The Making of a Narco-Terror Case

I've been writing about the DEA's most excellent African Adventures since 2009, particularly the sting cases where people from all over the world are extradited (or kidnapped and forcibly brought) to the U.S. for trial on drug offenses that had nothing or little to do with the U.S. In many, the DEA claimed a terror connection.

Ginger Thompson of Pro Publica (formerly an outstanding New York Times reporter) has been investigating these cases for a long time. She recently traveled to Mali and other far-off places to interview people directly involved. (Days before she left, I spoke to her on the phone about the cases for a very long time.) Two weeks ago she published her findings in an excellent article called The Narco Terror Trap.

The DEA warns that drugs are funding terror. An examination of cases raises questions about whether the agency is stopping threats or staging them.


This week, using creative graphics to tell the story, Ginger and two other Pro Publica reporters examine five foreign narco-terror stings and explain how the narco-terror cases are made. Their findings:

Five criminals in far-flung parts of the world, five D.E.A. sting operations, five dubious links between drugs and terror. The characters are different but the story remains the same. Authorities said each case demonstrated alliances between terrorists and drug traffickers, but most of the alleged links fell apart in court.

I hope these articles bring some much-needed attention to the excesses and hype of the DEA's global holy warriors, especially those working these sting cases abroad. It's the wasteful sting practices that should be put on trial.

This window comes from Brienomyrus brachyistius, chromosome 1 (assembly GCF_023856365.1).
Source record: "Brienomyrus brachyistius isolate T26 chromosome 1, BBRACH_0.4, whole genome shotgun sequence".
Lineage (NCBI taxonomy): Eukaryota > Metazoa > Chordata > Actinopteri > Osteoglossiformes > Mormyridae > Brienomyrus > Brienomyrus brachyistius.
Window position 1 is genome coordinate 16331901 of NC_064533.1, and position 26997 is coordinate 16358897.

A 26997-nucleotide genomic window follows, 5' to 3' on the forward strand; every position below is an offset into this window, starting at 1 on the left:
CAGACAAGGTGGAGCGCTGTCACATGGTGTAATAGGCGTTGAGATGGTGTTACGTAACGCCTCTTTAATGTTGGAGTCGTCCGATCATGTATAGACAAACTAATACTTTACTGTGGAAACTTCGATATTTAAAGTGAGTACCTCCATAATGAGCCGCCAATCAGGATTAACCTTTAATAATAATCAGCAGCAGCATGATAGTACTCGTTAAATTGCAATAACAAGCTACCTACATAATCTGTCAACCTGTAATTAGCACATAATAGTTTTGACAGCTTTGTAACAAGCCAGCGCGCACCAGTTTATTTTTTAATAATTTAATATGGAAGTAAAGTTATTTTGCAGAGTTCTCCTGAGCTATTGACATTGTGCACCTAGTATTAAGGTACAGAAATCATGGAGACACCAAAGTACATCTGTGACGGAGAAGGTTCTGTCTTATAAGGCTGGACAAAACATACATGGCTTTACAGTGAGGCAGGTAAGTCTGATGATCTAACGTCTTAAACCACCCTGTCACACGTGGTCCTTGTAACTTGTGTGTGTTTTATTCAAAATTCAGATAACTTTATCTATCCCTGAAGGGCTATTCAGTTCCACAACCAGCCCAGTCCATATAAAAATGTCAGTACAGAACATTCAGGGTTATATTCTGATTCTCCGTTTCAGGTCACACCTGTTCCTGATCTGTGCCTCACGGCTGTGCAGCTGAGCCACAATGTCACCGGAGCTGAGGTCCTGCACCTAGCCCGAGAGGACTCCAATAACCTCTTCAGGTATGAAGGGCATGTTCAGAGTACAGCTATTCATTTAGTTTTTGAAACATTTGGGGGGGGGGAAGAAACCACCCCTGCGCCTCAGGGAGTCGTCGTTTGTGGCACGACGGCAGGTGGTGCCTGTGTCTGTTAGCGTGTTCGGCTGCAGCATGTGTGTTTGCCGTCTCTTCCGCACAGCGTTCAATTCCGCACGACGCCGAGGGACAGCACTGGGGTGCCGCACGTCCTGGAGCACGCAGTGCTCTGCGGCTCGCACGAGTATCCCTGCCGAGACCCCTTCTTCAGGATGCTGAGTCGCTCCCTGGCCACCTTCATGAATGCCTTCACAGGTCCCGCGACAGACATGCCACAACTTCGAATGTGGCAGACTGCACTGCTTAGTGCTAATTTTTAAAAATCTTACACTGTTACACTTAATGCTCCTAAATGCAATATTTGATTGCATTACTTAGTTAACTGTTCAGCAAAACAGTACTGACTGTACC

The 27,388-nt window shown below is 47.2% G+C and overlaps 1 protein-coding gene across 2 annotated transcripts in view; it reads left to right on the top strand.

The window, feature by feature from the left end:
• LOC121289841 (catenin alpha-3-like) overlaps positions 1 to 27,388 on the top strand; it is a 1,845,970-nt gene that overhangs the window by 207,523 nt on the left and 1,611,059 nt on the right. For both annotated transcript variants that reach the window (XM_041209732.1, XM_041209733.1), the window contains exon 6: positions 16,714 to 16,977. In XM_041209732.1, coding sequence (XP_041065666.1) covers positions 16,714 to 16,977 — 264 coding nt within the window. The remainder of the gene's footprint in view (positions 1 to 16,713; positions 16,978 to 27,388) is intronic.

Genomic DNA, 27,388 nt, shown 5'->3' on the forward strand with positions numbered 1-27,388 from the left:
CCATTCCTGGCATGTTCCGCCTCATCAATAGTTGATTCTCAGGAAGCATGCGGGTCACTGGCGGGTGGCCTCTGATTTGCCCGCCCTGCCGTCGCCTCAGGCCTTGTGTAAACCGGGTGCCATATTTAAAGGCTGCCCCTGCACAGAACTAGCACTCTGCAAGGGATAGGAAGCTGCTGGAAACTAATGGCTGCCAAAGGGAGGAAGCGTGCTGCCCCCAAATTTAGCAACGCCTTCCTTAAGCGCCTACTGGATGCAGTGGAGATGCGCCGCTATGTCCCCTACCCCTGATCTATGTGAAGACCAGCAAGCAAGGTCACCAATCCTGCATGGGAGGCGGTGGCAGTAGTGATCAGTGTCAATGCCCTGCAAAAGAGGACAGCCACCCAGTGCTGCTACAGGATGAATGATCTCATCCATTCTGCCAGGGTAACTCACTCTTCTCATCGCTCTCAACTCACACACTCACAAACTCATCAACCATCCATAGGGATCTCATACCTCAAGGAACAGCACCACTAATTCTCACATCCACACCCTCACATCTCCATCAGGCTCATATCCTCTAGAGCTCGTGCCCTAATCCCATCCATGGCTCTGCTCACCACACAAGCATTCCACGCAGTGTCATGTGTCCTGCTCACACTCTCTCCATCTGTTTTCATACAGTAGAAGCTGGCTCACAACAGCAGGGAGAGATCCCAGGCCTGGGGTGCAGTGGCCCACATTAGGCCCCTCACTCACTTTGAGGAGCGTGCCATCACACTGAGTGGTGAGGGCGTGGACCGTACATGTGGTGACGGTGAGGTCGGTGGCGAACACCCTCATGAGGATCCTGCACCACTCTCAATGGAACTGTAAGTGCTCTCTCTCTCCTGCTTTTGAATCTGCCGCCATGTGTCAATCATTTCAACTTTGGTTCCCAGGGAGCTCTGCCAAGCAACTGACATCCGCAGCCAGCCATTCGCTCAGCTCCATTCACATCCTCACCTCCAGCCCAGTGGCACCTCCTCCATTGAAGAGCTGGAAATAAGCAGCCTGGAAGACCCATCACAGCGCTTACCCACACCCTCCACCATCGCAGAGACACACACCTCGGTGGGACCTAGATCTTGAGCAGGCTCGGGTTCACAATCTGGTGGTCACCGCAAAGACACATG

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    Michele Leonhart... (5.00 / 3) (#2)
    by ScottW714 on Mon Dec 21, 2015 at 09:29:25 AM EST
    ...who was re-appointed by Obama is an idiot, see video of her not being able to give a straight answer in regards to crack, meth, and heroin being better or worse to health than marijuana.

    Her answer, "I believe all illegal drugs are bad"
    Remarkable close to a certain South Park teacher's view of drugs, mkay.

    She retired in April, but your link specifically mentions her by name.

    Her replacement, Chuck Rosenberg is on the same track:

    "What really bothers me is the notion that marijuana is also medicinal -- because it's not," Rosenberg said in a briefing to reporters. "We can have an intellectually honest debate about whether we should legalize something that is bad and dangerous, but don't call it medicine -- that is a joke."

    If anyone thinks Obama gives two squirts about rescheduling marijuana they aren't paying attention.

    He has appointed two people who clearly have no interest in the facts other than 'drugs are bad'.

    Currently, 23 states and the District of Columbia have passed medical marijuana legislation. In addition to the 23 states with medical marijuana laws, 17 more have approved legislation regarding "CBD-only" marijuana. CBD is a cannabinoid/chemical compound of marijuana. That means 80 percent of states have approved some form of medical marijuana.

    Meanwhile, Washington state, Colorado, Oregon, Alaska and Washington, D.C. have all passed laws approving recreational marijuana use.


    I guess all us dummies will have to keep making it legal with the experts continue to insist that all drugs are bad, mkay.

    "Manufacturing" : a gerund (none / 0) (#1)
    by Mr Natural on Sun Dec 20, 2015 at 10:47:42 AM EST
    Sample usage:

    "The Manufacturing of a Narco-Terror Case"

    the regime we are supporting (none / 0) (#3)
    by zaitztheunconvicted on Mon Dec 21, 2015 at 11:00:42 AM EST